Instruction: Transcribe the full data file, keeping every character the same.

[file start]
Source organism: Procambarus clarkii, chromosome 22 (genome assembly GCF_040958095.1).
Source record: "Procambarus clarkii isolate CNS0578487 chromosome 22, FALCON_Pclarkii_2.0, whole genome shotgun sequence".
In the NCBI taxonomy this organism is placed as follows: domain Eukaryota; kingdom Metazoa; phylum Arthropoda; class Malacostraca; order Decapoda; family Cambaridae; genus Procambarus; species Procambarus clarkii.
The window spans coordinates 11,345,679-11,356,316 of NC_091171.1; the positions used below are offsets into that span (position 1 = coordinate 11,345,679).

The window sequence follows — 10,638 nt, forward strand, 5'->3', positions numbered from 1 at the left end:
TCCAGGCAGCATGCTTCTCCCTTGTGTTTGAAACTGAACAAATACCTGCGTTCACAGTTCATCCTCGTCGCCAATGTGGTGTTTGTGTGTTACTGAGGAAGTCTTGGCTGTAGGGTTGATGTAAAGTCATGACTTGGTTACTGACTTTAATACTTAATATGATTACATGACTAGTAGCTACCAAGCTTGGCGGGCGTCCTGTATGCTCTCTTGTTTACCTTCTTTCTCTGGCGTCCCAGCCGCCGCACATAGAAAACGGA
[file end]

Source organism: Procambarus clarkii, chromosome 22 (genome assembly GCF_040958095.1).
Source record: "Procambarus clarkii isolate CNS0578487 chromosome 22, FALCON_Pclarkii_2.0, whole genome shotgun sequence".
In the NCBI taxonomy this organism is placed as follows: domain Eukaryota; kingdom Metazoa; phylum Arthropoda; class Malacostraca; order Decapoda; family Cambaridae; genus Procambarus; species Procambarus clarkii.
The window spans coordinates 11,345,679-11,356,316 of NC_091171.1; the positions used below are offsets into that span (position 1 = coordinate 11,345,679).

The window sequence follows — 10,638 nt, forward strand, 5'->3', positions numbered from 1 at the left end:
TCCAGGCAGCATGCTTCTCCCTTGTGTTTGAAACTGAACAAATACCTGCGTTCACAGTTCATCCTCGTCGCCAATGTGGTGTTTGTGTGTTACTGAGGAAGTCTTGGCTGTAGGGTTGATGTAAAGTCATGACTTGGTTACTGACTTTAATACTTAATATGATTACATGACTAGTAGCTACCAAGCTTGGCGGGCGTCCTGTATGCTCTCTTGTTTACCTTCTTTCTCTGGCGTCCCAGCCGCCGCACATAGAAAACGGA